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  • Posts Tagged ‘Margaret Macdonald Mackintosh’


    Sunday, October 2nd, 2011

    The Silver Apples of the Moon by Margaret Macdonald Mackintosh (click on image to enlarge) UPDATE: IT SOLD FOR £115,250

    THE Silver Apples of the Moon, a re-discovered watercolour by Margaret Macdonald Mackintosh, features at Christie’s sale of 20th Century Decorative Art & Design in London on October 25.  As with so many Symbolist works, The Silver Apples of the Moon is inspired by poetry, taking its title from W. B. Yeats’ poem  The Song of Wandering Aengus.  This is a twilight scene depicting the poem’s character: “a glimmering girl, With apple blossom in her hair  …..   The silver apples of the moon, The golden apples of the sun.”

    Margaret  Macdonald Mackintosh and W. B. Yeats had a common interest in mysticism and the occult, as well as being influenced by the Pre-Raphaelites. The Silver Apples of the Moon is known to have been exhibited in 1912 at the 33rd Annual Exhibition of The Royal Scottish Societies of Watercolours and subsequently in 1913 at the 52nd Exhibition Royal Glasgow Institute of the Fine Arts.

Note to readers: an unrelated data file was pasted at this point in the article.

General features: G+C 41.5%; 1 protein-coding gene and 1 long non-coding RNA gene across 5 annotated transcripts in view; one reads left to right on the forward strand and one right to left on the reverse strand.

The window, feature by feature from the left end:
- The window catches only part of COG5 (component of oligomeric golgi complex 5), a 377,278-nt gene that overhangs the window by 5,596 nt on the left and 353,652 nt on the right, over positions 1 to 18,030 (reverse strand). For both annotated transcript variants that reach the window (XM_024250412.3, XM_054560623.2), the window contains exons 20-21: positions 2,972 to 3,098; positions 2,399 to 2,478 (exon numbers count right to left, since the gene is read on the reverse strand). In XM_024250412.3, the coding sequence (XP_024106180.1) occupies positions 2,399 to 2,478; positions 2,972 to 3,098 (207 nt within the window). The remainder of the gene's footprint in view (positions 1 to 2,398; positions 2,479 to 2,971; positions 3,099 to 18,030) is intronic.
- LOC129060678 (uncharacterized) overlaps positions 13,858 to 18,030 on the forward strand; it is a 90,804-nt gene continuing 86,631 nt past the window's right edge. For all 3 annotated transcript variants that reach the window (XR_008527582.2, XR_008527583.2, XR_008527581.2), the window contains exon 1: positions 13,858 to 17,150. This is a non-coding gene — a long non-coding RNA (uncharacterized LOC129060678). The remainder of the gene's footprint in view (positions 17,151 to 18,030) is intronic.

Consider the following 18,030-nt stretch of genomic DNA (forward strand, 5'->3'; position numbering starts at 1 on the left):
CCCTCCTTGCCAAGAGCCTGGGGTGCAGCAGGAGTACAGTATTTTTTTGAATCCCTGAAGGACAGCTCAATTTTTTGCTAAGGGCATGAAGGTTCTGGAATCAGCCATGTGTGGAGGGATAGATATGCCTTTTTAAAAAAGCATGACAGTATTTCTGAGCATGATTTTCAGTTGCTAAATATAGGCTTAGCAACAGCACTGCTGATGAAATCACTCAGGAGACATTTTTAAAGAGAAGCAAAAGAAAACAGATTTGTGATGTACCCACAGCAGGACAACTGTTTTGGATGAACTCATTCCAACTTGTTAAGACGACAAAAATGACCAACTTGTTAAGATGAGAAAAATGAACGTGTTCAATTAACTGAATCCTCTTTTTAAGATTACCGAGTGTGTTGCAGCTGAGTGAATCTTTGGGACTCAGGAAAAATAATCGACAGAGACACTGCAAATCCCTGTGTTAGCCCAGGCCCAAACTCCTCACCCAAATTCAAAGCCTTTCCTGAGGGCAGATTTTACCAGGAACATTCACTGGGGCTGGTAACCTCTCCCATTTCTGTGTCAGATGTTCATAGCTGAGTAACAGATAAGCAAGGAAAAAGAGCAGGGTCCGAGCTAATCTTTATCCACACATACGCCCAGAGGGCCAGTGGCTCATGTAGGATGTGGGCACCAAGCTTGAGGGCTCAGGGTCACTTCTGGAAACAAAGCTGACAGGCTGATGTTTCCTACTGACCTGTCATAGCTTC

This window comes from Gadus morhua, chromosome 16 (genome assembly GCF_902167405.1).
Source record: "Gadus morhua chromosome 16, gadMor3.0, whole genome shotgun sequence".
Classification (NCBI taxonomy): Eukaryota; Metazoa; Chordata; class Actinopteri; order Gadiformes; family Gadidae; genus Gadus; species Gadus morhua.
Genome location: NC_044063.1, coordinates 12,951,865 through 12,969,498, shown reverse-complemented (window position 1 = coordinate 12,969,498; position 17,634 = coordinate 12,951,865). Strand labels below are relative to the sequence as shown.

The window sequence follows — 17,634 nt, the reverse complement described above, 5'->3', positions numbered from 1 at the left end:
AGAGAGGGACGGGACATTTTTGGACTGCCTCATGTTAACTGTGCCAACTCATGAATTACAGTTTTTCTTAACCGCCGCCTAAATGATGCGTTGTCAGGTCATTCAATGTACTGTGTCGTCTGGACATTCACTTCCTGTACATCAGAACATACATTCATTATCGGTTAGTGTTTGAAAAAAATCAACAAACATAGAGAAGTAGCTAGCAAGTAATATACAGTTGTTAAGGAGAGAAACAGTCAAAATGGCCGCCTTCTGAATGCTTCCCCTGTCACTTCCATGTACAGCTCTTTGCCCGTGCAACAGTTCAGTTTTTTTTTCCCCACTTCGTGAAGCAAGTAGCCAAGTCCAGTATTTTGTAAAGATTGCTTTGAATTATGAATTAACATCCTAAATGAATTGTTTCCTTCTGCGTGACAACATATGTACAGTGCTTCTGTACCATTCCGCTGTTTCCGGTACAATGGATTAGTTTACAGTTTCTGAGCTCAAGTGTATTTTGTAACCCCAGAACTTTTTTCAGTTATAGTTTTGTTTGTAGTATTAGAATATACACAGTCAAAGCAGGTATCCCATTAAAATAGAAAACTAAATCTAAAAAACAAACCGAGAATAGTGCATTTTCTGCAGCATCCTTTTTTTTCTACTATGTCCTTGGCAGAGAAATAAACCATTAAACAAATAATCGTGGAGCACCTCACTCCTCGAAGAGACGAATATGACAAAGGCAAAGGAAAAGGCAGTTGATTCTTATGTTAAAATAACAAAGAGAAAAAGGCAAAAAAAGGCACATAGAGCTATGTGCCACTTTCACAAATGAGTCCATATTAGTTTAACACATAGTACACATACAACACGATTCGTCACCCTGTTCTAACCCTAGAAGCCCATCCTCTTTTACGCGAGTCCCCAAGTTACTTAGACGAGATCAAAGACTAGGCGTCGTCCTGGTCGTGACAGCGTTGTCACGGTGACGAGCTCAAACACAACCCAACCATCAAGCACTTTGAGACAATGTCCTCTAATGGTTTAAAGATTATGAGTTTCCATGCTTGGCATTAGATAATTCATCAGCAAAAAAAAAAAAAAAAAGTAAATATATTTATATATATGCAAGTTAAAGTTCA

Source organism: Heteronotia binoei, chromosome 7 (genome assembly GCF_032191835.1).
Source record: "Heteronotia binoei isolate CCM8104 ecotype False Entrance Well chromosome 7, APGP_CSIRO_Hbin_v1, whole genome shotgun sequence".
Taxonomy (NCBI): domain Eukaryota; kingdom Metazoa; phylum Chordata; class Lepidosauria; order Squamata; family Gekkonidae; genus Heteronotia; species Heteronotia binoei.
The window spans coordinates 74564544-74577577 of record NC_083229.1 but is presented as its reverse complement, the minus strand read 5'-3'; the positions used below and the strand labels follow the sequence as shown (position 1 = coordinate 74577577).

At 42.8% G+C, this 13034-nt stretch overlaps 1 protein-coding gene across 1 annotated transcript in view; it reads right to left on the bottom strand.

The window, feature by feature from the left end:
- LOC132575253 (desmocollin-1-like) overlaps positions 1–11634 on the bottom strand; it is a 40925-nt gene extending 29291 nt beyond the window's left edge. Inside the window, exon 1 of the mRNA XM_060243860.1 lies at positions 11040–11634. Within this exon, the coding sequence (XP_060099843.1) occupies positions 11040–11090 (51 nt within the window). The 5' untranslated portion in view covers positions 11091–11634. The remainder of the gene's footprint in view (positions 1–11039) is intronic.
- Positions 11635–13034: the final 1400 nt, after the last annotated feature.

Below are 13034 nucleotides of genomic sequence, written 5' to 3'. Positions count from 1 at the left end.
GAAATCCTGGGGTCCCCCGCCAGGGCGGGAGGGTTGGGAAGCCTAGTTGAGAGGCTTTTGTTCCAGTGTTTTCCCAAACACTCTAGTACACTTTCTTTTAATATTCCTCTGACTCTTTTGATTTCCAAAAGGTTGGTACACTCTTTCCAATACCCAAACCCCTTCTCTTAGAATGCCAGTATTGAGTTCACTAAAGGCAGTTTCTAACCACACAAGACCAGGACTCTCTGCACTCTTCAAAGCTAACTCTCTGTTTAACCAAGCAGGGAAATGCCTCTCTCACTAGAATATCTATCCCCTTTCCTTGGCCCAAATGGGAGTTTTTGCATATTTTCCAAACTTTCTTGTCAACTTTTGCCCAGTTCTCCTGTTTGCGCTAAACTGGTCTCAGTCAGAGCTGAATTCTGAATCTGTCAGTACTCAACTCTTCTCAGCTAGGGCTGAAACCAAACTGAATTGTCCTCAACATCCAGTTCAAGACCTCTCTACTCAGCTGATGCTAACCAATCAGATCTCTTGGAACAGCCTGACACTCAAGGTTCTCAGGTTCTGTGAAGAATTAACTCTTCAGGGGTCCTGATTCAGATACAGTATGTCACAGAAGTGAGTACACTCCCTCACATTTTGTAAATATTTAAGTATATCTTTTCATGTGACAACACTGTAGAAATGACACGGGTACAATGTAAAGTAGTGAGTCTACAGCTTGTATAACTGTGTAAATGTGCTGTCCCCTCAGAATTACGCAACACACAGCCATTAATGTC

Macdonald Mackintosh exhibited at the 1900 Vienna Secession, where she undoubtedly influenced the Secessionists Gustav Klimt and Josef Hoffmann.  She was wife of pioneering Glasgow architect, interior decorator and painter Charles Rennie Mackintosh. The Silver Apples of the Moon is estimated at £50,000-£70,000.

    Here is Yeats’ poem The Song of Wandering Aengus:

    I went out to the hazel wood,
    Because a fire was in my head,
    And cut and peeled a hazel wand,
    And hooked a berry to a thread;
    And when white moths were on the wing,
    And moth-like stars were flicking out,
    I dropped the berry in a stream
    And caught a little silver trout.
    When I had laid it on the floor
    I went to blow the fire aflame,
    But something rustled on the floor,
    And some one called me by my name:
    It had become a glimmering girl
    With apple blossom in her hair
    Who called me by my name and ran
    And faded through the brightening air.
    Though I am old with wandering
    Through hollow lands and hilly lands,
    I will find out where she has gone,
    And kiss her lips and take her hands;
    And walk among long dappled grass,
    And pluck till time and times are done
    The silver apples of the moon,
    The golden apples of the sun.